Why businesses and state governments aren’t waiting for federal action on chemicals transparency

As a Trump Administration appointee tries to dismantle EPA’s credibility as a guardian of public health and the environment, other actors have been stepping up. We recently examined retailers leading the way on removing chemicals of concern from the marketplace – but there has also been significant activity from state governments and companies to increase transparency about the chemicals we are exposed to every day and to empower consumers to make informed decisions about their product purchases.

Regulatory steps in the right direction

Government activity has recently focused on cleaning products, for good reason as the contents of these products are typically the biggest mystery for consumers.

Recent developments include:

  • In April, Governor Cuomo of New York State announced the Household Cleaning Product Information Program; the guidance is expected to be finalized soon and will require cleaning product manufacturers to disclose ingredients on their websites.
  • And, on October 15th, Governor Brown of California signed a first of its kind act into law: SB-258-The Cleaning Product Right to Know Act, which was crafted through a successful NGO-industry negotiation.

Alissa Sasso, Project Manager, Supply Chain, EDF + Business

SB-258 stipulates requirements for disclosing cleaning product ingredients online and on the product label, including for designated chemicals of concern and certain fragrances and contaminants. There are threshold limits for the reporting of designated fragrances and contaminants, as well as some exemption provisions for ingredients claimed to be trade secret, but all in all the bill is a noteworthy step forward. The law goes into effect in 2020 for online disclosure and 2021 for on pack disclosure, giving companies the opportunity to prepare for these requirements and to consider removing chemicals of concern before updating their labels.

Why did industry come to the table on what has historically been a combative issue? Consumer demand for transparency has grown greatly, and several major retailers and product manufacturers have gained a competitive advantage by enhancing their own ingredient disclosure.

Companies seeing ingredient disclosure as a competitive benefit

For a long time, consumers could rely only on “green” companies like Seventh Generation and Method to demonstrate ingredient transparency as a core value. For example, Seventh Generation has listed all cleaning product ingredients on pack since 2008; they’ve listed this information and ingredient function online for even longer. Meanwhile, Method started listing ingredient information (names, function, and safety information) online in 2009 and followed this with on pack disclosure in 2012. But recently, larger companies have realized the competitive advantages of gaining consumer trust through transparency.

SC Johnson originally launched the “What’s Inside?” website in 2009; currently for individual products the site lists non-fragrance ingredients and the function in the product. They also disclose fragrance ingredients at or above 0.09% in a product formula, or the top 10 fragrance ingredients by volume, whichever method discloses more information. Last year, SC Johnson launched an air freshener collection with complete fragrance transparency. In May, SC Johnson published a list of over 368 potential skin allergens – well beyond the European Union (EU) fragrance allergen list – on its website. SC Johnson is already working to identify these allergens at the product level and plans to complete this by 2018.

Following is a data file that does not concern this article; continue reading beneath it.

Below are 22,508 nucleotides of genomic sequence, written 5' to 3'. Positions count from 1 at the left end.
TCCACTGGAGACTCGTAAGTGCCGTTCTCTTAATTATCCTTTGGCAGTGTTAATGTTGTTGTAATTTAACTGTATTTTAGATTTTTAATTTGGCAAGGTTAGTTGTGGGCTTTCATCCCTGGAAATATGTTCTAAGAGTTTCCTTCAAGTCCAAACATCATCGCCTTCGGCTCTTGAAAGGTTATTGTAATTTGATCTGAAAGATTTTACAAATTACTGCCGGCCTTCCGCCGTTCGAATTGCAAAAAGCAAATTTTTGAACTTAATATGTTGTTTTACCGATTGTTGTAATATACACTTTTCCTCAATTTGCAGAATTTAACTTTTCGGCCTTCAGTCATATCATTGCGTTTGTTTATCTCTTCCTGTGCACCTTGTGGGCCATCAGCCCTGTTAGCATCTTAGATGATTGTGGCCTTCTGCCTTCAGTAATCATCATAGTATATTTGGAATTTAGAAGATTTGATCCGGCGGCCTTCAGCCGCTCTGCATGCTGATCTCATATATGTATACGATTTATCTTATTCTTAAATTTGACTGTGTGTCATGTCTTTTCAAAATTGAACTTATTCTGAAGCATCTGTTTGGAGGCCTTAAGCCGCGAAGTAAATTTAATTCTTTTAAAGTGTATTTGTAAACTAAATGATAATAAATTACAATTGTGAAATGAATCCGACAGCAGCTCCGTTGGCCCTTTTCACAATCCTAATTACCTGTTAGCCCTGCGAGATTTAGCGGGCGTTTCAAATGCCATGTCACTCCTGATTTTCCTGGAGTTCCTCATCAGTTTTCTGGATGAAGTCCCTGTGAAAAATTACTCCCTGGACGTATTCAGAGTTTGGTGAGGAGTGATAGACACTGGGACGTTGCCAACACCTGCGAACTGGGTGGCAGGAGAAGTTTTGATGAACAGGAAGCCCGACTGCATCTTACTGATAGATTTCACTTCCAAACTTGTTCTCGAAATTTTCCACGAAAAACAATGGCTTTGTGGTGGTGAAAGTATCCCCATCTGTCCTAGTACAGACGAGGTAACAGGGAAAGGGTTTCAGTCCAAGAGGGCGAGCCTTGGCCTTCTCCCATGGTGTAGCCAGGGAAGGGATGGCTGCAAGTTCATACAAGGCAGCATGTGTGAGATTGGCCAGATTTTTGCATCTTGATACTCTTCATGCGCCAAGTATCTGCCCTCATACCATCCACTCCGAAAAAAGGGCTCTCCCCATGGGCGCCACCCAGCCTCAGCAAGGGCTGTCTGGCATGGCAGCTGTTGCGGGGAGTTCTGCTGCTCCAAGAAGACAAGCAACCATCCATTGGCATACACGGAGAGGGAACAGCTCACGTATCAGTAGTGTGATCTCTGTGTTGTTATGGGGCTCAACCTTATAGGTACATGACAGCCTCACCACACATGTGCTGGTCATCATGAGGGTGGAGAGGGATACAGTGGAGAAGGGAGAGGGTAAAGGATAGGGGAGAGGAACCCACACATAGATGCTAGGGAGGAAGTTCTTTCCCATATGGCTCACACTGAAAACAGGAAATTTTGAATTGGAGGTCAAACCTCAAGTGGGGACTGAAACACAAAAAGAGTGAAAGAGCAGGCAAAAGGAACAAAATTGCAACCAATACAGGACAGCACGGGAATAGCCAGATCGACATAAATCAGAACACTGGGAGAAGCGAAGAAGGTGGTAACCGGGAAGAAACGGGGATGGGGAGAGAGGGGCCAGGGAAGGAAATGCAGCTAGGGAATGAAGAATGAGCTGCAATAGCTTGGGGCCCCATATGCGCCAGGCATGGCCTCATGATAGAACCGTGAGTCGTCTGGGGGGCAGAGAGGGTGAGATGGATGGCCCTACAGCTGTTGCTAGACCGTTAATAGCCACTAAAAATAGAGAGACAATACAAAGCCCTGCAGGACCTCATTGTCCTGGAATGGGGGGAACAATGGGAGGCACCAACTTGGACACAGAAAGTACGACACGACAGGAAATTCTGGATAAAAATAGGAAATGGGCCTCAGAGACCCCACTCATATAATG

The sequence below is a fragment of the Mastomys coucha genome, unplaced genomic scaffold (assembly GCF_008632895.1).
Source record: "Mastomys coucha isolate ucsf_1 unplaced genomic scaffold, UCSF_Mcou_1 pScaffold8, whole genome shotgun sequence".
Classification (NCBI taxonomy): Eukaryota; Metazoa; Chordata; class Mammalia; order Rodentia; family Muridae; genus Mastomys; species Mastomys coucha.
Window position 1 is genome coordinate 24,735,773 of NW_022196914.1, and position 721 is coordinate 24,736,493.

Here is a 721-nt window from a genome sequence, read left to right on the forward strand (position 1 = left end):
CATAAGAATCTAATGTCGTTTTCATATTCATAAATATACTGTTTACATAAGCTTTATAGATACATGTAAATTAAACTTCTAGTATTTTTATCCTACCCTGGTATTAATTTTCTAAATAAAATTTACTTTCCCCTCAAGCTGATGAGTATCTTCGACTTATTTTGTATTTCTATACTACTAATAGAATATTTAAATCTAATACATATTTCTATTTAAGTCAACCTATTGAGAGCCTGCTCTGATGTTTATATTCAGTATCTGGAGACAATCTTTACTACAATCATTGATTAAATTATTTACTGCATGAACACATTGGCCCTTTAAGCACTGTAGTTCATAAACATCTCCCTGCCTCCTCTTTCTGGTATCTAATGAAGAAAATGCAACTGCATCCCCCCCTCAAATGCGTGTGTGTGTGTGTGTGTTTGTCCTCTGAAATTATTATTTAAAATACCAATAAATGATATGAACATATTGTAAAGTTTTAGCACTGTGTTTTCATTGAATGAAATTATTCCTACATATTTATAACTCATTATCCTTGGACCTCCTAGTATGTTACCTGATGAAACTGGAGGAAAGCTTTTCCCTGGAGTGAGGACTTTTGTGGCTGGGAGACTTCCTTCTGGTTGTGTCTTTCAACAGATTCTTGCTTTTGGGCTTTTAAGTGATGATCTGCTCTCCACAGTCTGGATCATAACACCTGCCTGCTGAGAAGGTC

Unilever announced plans in July to provide fragrance ingredient information online for all products across its portfolio. Fragrance components present in products above 0.01% will be disclosed through SmartLabel™ by the end of 2018. Smartlabel™ allows access to ingredient information for products and food through an app, computer, or telephone. Unilever will also label EU fragrance allergens on pack in the US for their full personal care portfolio. Unilever developed a US version of their ingredient website to provide product information including product ingredients, ingredient selection process and ingredient functions.

Walmart’s 2013 Sustainable Chemistry policy called for suppliers of formulated products to disclose ingredients online by 2015, and all priority chemicals on product packaging by 2018. Walmart updated their policy in September, expanding their full transparency commitment globally and adding the EU fragrance allergens to the ingredients that will be disclosed on pack. It’s important to note that since the policy covers cleaning products its deadline occurs before that of the new California law.

Procter & Gamble (P&G) P&G launched a site earlier this year that discloses preservatives in their products. In August, P&G announced that they have started to reveal all fragrance ingredients used above 0.01% across their product portfolio online and will complete this work by the end of 2019. Clorox shares ingredient name and function for non-fragrances online at the product level and provides a fragrance palette for its entire portfolio. Clorox also labels any EU fragrance allergens if its concentration in a product is greater than 0.01%.

Encouraging developments, but there’s still room for improvement

The new law in California will certainly impact how companies provide ingredient information everywhere in the U.S. But federal action in the US is still lagging. In the meantime, we look to companies to lead on meaningful disclosure practices.

Being ahead of the curve on transparency is good for business. Strong disclosure builds consumer trust in your products and processes and makes regulatory compliance an easier venture.

[Check out EDF’s Rules of Online Disclosure]


Follow Alissa on Twitter, @Alissa_Sasso 


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